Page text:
Europe is going through its worst crisis since the Great Depression and the Second World War. Economically, the continent is in a terrible mess, with the euro area having experienced overall negative growth rates in three of the past five years, tragic and unprecedented levels of unemployment (especially among youth), and a dramatic increase in poverty and inequality. In addition, Europe has been tearing itself up over identity and cultural issues. Previously the provenance of the extreme left and extreme right, fears about European integration’s impact on national sovereignty and identity have bled into the mainstream while debates about immigration are now a mainstay of the popular press, intellectual journals, and election slogans. Politically, things in Europe are not much better. Disillusionment with democracy and mainstream political parties and institutions has been rising steadily, and extremist, nationalistic, and xenophobic parties are gaining ground almost everywhere.
Those interested in the European left may be the most depressed of all. Despite widespread economic problems and suffering, there has been no upsurge in support for the left. Indeed, when the crisis first hit, most electorates initially turned to center-right parties for solutions. Similarly, the mainstream left has not been able to put forward convincing, coherent, or effective responses to European publics’ cultural fears, first ignoring and then incoherently addressing identity and immigration issues, and vacillating on the role of Europe.
The articles in this special section analyze these and other problems facing the European left today. Focusing in particular on economic and cultural/identity issues, these articles lay out the backstory to the left’s current challenges, examine left parties’ current attempts to deal with these challenges, and make some suggestions about how they might successfully respond to them.
Jonathan Laurence asks why the left, despite a history of championing the poor, downtrodden, and minorities, has had difficulty assimilating Muslim immigrants. Laurence offers some fresh thinking on these issues, and some guidance on how the left might move forward. Marc Olivier Baruch investigates the (perhaps surprisingly) heated debate over same-sex marriage in France. Baruch explains the background to this opposition as well as why the French left was not more uniform and vocal in its support of this cause.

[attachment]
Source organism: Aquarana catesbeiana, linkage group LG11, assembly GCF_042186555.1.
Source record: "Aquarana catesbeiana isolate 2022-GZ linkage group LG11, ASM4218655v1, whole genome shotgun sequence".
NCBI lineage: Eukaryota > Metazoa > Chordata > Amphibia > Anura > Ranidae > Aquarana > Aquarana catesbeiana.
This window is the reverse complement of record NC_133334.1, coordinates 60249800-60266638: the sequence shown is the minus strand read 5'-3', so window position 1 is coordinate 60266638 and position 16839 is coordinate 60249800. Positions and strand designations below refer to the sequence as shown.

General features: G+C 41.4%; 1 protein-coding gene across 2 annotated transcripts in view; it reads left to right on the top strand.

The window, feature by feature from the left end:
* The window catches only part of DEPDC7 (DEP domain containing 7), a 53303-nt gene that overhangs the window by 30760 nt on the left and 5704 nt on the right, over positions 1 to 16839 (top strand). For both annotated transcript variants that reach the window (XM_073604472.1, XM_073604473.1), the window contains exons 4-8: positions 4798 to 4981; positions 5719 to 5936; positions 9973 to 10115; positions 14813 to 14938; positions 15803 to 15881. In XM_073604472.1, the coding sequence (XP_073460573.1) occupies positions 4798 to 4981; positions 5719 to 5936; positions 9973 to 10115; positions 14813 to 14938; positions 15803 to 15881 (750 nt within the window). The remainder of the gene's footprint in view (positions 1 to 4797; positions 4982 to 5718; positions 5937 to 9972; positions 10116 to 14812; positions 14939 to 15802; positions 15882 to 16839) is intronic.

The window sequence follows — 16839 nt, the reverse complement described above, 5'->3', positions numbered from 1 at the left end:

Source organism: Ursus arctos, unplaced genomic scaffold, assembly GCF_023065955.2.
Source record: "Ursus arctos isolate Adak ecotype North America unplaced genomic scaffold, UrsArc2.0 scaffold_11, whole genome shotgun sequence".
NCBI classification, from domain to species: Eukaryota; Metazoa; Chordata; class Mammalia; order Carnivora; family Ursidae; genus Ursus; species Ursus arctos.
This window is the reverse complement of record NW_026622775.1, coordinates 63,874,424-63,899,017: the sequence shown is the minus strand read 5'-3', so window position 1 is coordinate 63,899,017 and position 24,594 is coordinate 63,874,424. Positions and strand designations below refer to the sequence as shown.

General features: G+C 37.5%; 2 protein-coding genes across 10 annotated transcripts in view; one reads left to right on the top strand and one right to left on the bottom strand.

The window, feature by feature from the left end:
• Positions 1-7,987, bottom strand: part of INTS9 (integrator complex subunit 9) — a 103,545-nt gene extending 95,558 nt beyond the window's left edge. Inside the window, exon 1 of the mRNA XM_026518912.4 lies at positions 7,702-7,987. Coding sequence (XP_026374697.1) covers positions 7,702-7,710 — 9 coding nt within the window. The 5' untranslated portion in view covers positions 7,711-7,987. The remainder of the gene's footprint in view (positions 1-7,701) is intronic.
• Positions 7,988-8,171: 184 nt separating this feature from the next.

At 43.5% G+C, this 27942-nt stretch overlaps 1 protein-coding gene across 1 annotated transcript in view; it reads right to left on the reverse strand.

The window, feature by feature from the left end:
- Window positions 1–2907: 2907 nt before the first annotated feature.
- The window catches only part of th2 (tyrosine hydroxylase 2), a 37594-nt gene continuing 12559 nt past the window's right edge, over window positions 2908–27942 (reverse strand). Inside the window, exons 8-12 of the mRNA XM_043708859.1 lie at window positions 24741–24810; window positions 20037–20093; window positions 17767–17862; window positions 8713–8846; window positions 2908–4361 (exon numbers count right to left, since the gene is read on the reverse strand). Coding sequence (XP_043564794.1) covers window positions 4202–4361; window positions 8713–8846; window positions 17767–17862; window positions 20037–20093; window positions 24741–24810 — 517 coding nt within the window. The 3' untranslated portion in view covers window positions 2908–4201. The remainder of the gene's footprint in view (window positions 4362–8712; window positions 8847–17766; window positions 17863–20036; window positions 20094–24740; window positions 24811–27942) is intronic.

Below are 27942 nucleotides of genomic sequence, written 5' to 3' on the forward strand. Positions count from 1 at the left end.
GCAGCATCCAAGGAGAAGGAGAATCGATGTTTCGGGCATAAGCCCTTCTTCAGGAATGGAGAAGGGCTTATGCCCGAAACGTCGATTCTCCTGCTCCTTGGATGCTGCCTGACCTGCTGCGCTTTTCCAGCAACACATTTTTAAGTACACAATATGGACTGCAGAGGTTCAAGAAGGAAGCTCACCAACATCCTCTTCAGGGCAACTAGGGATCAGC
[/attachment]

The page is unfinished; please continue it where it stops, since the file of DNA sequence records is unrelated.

Hans Kundnani, meanwhile, addresses the crucial and puzzling “German question,” namely, why the SPD has been unable to come up with a convincing alternative to Merkel’s European and economic policies. Kundnani points out that the SPD is at least partially a prisoner of its past—a past that both limits what the SPD can change as well as what it wants to change. Gerassimos Moschonas turns our attention to southern Europe with an insightful analysis of SYRIZA’s rise and how it is inextricably intertwined with PASOK’s failures. Finally, Mark Wickham-Jones examines the British Labour party, asking why it has been relatively unsuccessful in challenging the Conservatives on economic issues. Like Kundnani, Wickham-Jones focuses on the “constraints” inherited from Labour’s previous period in government and offers some insights into how contemporary internal party debates might shape Labour’s future course.
Together these pieces paint a picture of a left that has lost its way but has many strengths on which to build. Much of the left has been blindsided by Europe’s current crisis. But it has weathered worse crises in the past, and its long-standing commitments to economic equity, fairness, and social inclusion will hopefully enable it to weather the current crisis as well.